16 October 2023
A new curriculum-linked programme created by brand and social impact agency We Are Futures is helping companies to support careers development in the classroom.
Careers Unwrapped is a podcast-led, multi-media initiative that HR professionals can use to deliver career and sector information to students.
It offers a library of careers podcasts with successful professionals, backed by free National Curriculum-linked educational material.
Lesson content is available through the National Schools Partnership (NSP), a portal that’s been in UK schools for 20 years, with 100,000 teachers registered.
The programme’s been developed by the company behind the NSP – brand and social impact agency We Are Futures.
It already works on employment strategies with clients including NatWest and Sky Arts.
Careers Unwrapped is part of its CSV commitment to improving social mobility and all materials are free to teachers.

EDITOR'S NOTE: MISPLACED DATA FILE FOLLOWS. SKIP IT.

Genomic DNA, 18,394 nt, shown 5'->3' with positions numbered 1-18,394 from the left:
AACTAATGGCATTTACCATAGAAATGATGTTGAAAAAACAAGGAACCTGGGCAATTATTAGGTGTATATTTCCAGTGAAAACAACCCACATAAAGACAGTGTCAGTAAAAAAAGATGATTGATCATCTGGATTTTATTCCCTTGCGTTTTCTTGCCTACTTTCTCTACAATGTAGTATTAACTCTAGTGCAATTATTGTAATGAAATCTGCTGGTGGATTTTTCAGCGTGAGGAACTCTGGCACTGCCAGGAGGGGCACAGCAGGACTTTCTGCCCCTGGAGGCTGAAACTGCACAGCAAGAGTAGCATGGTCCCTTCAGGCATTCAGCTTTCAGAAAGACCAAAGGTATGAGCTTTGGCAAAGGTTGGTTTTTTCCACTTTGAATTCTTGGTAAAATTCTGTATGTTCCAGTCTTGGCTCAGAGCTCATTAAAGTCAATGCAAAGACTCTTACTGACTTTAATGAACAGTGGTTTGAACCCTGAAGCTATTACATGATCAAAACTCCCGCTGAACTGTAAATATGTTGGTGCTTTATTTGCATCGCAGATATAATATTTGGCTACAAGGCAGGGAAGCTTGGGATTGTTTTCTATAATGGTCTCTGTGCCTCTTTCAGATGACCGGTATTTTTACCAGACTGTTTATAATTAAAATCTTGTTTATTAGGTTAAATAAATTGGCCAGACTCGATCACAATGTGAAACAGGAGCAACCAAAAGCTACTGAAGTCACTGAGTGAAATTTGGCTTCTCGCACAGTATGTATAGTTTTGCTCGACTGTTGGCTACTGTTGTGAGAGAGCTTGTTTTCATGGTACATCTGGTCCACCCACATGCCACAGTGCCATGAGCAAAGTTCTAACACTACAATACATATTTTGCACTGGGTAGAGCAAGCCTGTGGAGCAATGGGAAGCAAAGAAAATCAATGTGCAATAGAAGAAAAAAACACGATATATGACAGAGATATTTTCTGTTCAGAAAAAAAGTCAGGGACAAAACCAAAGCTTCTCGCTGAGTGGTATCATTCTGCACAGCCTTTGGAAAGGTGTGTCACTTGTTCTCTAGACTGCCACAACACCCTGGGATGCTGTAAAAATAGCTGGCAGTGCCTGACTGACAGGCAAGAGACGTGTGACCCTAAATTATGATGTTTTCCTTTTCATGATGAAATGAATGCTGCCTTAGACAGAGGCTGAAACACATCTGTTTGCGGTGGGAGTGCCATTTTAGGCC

However the agency is also developing opportunities for HR professionals to partner with them, either by providing podcast guests or by co-creating content.
Podcasts are available to students through Spotify and Apple Music, also free. After a soft launch, the series is already at number two in Apple’s careers podcast list.
Careers Unwrapped covers all industries but particularly hopes to inspire young people from diverse backgrounds into areas perceived as hard-to-access. These include finance, creative arts, entrepreneurship and STEM.
Podcast guests come from a diversity of backgrounds and ages to emphasise inclusivity.
Already in the bag are Nick Telson, co-founder of DesignMyNight and Camilla Hoklden-Ayala who is a rising star in PR.
They give raw, honest interviews about how they started in their careers and the advice they wish they had been given.
The Careers Unwrapped podcasts are hosted by We Are Futures CEO Mark Fawcett who said: “We hope Careers Unwrapped will help teachers and students as well as giving companies the chance to develop talent in schools.
“Our careers advice system has been cut and cut and teachers are too often asked to step in without proper support.
“At the same time, students are increasingly getting a subject-focussed education that doesn’t set them up for the reality of working life.
“Teachers need resources and young people starting their careers need inspiration, not lectures. That’s what we hope Careers Unwrapped delivers.’